For centuries, visitors and tourists have flocked to the streets and Venice’s most famous landmark- St. Mark’s Square– to enjoy its Carnival. A more select audience will participate in the sumptuous masquerade balls, including the most famous of them all, Il Ballo del Doge, reliving the splendor of the 1700s, in the most renowned hotels in Venice and in historic buildings such as the Contarini Palace and Pisani Moretta Palace.
Carnival in Venice
If you want to embrace the eighteenth-century atmosphere of Venice’s Carnival, I suggest you sip on hot chocolate (in costume, of course) at the Florian Café or the historic cafés in St. Mark’s Square.
All of Venice will become a giant stage ready to welcome its parading guests. Those who want to capture the most beautiful masks in photographs, those who want to be partially disguised by having their faces painted by the many street artists, and those who want to take on a completely new persona by getting in full costume.
Remember that strolling through Venice during this world-renowned festival will not be a simple task!
In anticipation of the multitude of people who will invade the city, the city can decide to limit the number of people entering St. Mark’s Square. This is all part of the magic but still, it’s wise to do your research first.
2020 Carnival Dates
The 2020 Venice Carnival will officially begin in the Cannaregio Canal on Saturday, February 8, with the Venetian Festival on the Water. On Sunday, February 9 at 11:00 am, the parade on the water, led by Venetian Rowing Association Voga alla Veneta, will sail along the Grand Canal where onlookers will watch these unique boats.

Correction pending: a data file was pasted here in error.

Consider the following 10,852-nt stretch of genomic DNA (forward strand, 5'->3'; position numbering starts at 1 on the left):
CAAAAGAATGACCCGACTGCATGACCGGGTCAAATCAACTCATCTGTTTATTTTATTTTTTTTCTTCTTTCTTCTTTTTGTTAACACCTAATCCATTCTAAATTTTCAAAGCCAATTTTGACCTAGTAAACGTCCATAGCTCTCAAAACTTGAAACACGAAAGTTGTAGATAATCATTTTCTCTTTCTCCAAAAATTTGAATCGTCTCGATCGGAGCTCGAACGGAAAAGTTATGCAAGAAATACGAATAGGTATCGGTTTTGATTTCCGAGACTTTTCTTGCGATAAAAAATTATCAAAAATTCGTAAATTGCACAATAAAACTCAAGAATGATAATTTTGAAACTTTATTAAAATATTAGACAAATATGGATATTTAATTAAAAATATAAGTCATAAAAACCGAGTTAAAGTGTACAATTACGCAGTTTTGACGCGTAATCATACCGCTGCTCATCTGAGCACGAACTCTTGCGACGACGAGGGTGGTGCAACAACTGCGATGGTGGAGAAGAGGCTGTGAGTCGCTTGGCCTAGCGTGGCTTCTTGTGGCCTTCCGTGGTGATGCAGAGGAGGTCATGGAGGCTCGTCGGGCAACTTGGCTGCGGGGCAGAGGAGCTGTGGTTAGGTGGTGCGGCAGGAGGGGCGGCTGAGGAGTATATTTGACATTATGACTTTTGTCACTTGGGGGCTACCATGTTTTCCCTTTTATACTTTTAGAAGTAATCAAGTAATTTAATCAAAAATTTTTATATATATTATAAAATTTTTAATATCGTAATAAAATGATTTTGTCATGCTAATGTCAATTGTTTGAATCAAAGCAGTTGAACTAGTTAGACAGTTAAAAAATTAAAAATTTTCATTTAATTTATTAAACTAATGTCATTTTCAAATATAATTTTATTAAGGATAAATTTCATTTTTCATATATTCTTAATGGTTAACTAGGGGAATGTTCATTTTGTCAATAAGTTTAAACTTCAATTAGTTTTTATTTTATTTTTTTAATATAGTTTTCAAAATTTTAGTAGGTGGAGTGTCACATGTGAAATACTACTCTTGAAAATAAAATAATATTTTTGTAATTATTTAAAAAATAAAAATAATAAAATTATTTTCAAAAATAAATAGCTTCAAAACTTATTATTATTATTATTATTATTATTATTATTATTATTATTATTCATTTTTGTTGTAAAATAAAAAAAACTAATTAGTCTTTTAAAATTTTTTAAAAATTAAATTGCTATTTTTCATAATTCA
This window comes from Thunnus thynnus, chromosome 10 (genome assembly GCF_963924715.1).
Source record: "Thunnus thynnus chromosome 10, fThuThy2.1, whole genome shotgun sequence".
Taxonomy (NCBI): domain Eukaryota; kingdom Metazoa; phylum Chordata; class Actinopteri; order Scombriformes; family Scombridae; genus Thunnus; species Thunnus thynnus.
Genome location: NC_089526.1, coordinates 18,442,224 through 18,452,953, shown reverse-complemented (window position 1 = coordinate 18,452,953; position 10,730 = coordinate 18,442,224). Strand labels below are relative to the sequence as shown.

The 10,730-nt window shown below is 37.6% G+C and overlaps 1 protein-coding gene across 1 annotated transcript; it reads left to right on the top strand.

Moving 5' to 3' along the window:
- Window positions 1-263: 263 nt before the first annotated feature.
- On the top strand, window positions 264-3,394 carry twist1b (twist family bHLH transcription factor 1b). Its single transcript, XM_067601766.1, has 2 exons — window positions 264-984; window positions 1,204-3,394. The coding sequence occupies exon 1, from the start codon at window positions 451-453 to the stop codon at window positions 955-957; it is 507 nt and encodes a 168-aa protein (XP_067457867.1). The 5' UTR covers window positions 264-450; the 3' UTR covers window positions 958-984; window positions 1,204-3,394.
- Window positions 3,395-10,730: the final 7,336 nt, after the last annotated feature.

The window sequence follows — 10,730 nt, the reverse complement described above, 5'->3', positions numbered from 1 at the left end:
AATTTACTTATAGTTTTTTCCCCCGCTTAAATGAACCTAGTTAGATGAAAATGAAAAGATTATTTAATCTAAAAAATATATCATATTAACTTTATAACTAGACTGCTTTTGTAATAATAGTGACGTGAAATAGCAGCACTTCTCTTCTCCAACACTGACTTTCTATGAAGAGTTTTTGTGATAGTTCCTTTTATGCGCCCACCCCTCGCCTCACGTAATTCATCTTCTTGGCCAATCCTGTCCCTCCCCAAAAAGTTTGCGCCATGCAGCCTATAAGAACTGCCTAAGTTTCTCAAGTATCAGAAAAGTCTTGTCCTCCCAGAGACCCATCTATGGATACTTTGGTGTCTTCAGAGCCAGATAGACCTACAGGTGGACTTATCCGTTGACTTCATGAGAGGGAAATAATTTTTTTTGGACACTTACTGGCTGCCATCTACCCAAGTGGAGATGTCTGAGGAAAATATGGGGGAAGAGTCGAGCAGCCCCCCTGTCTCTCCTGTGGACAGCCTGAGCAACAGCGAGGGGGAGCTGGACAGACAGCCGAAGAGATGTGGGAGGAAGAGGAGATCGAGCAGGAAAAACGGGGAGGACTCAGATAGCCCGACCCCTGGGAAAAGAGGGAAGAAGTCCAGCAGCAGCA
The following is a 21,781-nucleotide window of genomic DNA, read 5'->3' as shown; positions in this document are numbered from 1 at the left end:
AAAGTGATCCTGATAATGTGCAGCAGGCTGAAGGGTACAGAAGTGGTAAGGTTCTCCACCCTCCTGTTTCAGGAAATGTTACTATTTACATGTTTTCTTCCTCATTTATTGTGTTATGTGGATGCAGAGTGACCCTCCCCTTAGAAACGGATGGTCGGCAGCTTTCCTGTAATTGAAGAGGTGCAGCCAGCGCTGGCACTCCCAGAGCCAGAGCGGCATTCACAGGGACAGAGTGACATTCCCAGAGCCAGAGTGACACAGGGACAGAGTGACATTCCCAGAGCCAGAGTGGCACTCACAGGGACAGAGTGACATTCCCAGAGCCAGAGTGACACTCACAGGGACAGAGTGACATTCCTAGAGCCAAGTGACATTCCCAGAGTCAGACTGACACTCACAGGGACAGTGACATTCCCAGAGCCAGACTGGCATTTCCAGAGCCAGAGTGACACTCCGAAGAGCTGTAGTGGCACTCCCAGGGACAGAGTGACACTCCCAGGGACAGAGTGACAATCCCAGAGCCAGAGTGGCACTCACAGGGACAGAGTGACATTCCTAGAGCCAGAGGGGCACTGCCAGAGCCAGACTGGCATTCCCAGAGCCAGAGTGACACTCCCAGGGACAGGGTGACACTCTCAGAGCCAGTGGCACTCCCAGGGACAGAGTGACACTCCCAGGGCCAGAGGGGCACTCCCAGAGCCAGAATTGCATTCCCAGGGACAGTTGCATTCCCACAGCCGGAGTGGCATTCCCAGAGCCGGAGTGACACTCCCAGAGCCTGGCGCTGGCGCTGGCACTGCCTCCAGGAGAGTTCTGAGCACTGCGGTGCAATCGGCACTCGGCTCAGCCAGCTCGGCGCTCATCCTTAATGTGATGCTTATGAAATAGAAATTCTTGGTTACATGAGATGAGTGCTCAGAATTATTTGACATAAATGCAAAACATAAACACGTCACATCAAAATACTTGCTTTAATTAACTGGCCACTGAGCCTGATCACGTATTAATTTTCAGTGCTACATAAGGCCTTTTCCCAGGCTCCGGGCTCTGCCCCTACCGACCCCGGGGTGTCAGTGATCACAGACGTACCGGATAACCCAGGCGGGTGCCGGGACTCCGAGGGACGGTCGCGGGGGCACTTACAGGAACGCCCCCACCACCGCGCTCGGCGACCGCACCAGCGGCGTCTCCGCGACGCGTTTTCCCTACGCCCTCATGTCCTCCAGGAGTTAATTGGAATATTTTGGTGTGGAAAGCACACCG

On February 9, 15, 16 and from February 22- 25, the Carnival will celebrate with music and various street performances throughout the streets and squares of Mestre. On February 15, a large stage will be set up and the heart of the Carnival- St. Mark’s Square– will officially open.
Il Volo dell’Angelo
It is impossible to describe all the events that will animate these two weeks so I will only describe the most spectacular: the Flight of the Angel or il Volo dell’Angelo.
This event dates back to the middle of the 16th century, when a young Turkish acrobat walked across a rope from an anchored boat to St. Mark’s bell tower, with only the help of a barbell for balance. During his descent, he paid tribute to the Doge who was watching from the balcony of the Ducal Palace.
The enterprise was a huge success and was named the “Turkish Gully”. Over the years, it underwent variations until it became similar to what it is today- a winged-man dropped at great speed and suspended on a rope. Hence the name, the “Flight of the Angel”.
The flight turned into tragedy in 1759 when the acrobat crashed to the ground among a screaming crowd. From that moment, the man was replaced by a wooden dove and became the “Flight of the Dove”.
Since 2001, the “angel” acrobat is once again human and has been interpreted by various women who are secured with a metal cable as they descend from the bell tower.
In 2011, it was decided that the “angel” to take flight would be the young Venetian who had been crowned “Maria del Carnevale” the previous year.
Festa delle Marie
With its revival, the Festa delle Marie is one of the oldest of the Carnival traditions. On the day of the Purification of Mary, or February 2, twelve girls are chosen together with their betrothed to represent the people and receive a wedding blessing.
Don’t forget to try the galani and frittelle– Carnival delicacies which are indulgently Venetian!
For more information consult the official website of the Venice Carnival.
photo credits: www.evenice.it, www.donnafanpage.it, www.nuovavenezia.geolocal.it, carnevale.venezia.it
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